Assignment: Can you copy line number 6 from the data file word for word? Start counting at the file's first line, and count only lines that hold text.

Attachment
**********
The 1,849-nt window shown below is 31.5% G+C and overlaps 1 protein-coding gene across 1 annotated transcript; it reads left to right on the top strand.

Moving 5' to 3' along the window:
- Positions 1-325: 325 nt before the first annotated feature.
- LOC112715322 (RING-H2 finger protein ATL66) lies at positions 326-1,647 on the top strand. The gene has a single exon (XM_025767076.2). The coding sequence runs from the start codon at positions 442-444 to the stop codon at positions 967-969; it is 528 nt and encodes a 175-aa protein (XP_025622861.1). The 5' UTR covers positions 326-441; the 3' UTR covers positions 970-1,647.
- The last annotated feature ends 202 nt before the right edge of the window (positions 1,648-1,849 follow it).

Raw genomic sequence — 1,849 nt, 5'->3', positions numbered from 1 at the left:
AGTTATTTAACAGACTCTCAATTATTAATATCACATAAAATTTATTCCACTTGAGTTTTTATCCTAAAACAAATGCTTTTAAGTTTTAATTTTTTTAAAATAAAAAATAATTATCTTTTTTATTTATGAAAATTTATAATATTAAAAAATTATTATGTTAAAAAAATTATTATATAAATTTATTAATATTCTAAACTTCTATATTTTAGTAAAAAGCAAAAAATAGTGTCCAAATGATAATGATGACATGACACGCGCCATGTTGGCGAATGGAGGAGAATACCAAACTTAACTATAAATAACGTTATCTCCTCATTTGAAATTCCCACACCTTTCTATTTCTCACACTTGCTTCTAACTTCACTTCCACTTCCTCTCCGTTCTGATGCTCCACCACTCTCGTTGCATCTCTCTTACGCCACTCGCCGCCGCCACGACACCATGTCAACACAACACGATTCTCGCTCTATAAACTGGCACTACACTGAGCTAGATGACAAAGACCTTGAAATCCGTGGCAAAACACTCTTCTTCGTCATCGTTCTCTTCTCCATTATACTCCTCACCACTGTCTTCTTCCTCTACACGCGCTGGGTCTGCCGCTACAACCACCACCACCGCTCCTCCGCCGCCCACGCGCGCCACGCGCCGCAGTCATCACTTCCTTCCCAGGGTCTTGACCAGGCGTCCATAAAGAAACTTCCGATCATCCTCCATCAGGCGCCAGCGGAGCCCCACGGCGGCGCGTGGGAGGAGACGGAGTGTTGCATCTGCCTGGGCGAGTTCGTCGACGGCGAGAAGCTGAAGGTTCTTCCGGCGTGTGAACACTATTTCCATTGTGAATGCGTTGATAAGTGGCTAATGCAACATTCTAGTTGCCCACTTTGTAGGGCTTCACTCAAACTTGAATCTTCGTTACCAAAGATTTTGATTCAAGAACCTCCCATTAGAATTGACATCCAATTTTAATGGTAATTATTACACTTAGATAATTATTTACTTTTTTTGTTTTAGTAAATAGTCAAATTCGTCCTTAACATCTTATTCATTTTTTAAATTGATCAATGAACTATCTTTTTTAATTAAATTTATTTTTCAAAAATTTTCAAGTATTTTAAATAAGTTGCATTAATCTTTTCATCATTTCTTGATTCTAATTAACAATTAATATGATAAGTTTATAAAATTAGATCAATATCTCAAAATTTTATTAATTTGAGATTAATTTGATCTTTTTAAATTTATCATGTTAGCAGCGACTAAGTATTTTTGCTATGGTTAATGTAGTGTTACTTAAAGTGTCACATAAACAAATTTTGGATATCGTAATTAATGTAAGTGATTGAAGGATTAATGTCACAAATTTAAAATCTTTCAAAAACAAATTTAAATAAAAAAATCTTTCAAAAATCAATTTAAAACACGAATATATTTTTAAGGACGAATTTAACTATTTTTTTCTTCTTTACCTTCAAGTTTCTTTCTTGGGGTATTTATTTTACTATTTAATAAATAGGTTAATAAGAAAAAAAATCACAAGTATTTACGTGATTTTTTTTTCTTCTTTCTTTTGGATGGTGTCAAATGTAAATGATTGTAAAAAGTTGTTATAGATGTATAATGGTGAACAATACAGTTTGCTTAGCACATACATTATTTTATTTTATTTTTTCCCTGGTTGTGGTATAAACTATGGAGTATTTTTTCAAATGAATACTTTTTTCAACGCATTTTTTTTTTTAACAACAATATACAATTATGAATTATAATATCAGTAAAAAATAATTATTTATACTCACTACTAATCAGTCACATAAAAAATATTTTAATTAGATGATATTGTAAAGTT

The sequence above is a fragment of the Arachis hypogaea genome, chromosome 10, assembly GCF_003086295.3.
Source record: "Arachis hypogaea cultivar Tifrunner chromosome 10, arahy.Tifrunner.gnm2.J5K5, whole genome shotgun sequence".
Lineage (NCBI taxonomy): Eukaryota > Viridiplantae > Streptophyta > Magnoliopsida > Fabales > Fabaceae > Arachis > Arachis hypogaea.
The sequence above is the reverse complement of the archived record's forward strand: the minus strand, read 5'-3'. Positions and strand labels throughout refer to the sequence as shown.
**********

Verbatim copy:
Raw genomic sequence — 1,849 nt, 5'->3', positions numbered from 1 at the left: